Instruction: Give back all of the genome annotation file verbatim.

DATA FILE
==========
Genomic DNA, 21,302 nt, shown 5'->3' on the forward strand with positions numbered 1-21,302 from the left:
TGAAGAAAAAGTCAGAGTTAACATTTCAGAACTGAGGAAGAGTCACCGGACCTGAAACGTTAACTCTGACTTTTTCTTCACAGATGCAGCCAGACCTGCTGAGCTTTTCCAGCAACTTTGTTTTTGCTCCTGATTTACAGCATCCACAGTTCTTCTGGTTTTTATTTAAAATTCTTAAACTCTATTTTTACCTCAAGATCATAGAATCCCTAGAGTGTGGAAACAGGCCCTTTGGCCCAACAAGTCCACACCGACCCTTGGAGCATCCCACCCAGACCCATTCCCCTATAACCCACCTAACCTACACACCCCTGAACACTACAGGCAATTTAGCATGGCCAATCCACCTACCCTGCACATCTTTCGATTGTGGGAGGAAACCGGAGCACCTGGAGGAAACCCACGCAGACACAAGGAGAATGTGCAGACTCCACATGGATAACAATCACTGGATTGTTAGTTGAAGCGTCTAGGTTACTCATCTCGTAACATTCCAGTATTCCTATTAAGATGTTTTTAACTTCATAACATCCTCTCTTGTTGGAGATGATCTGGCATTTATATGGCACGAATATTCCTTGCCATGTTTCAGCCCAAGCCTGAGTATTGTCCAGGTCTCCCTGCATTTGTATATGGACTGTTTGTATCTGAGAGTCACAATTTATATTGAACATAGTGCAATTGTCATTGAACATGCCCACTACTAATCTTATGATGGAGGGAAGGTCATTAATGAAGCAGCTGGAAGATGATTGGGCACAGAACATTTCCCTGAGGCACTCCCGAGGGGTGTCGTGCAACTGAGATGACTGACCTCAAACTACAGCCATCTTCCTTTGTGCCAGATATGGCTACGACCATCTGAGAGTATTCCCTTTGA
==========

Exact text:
Genomic DNA, 21,302 nt, shown 5'->3' on the forward strand with positions numbered 1-21,302 from the left:
TGAAGAAAAAGTCAGAGTTAACATTTCAGAACTGAGGAAGAGTCACCGGACCTGAAACGTTAACTCTGACTTTTTCTTCACAGATGCAGCCAGACCTGCTGAGCTTTTCCAGCAACTTTGTTTTTGCTCCTGATTTACAGCATCCACAGTTCTTCTGGTTTTTATTTAAAATTCTTAAACTCTATTTTTACCTCAAGATCATAGAATCCCTAGAGTGTGGAAACAGGCCCTTTGGCCCAACAAGTCCACACCGACCCTTGGAGCATCCCACCCAGACCCATTCCCCTATAACCCACCTAACCTACACACCCCTGAACACTACAGGCAATTTAGCATGGCCAATCCACCTACCCTGCACATCTTTCGATTGTGGGAGGAAACCGGAGCACCTGGAGGAAACCCACGCAGACACAAGGAGAATGTGCAGACTCCACATGGATAACAATCACTGGATTGTTAGTTGAAGCGTCTAGGTTACTCATCTCGTAACATTCCAGTATTCCTATTAAGATGTTTTTAACTTCATAACATCCTCTCTTGTTGGAGATGATCTGGCATTTATATGGCACGAATATTCCTTGCCATGTTTCAGCCCAAGCCTGAGTATTGTCCAGGTCTCCCTGCATTTGTATATGGACTGTTTGTATCTGAGAGTCACAATTTATATTGAACATAGTGCAATTGTCATTGAACATGCCCACTACTAATCTTATGATGGAGGGAAGGTCATTAATGAAGCAGCTGGAAGATGATTGGGCACAGAACATTTCCCTGAGGCACTCCCGAGGGGTGTCGTGCAACTGAGATGACTGACCTCAAACTACAGCCATCTTCCTTTGTGCCAGATATGGCTACGACCATCTGAGAGTATTCCCTTTGA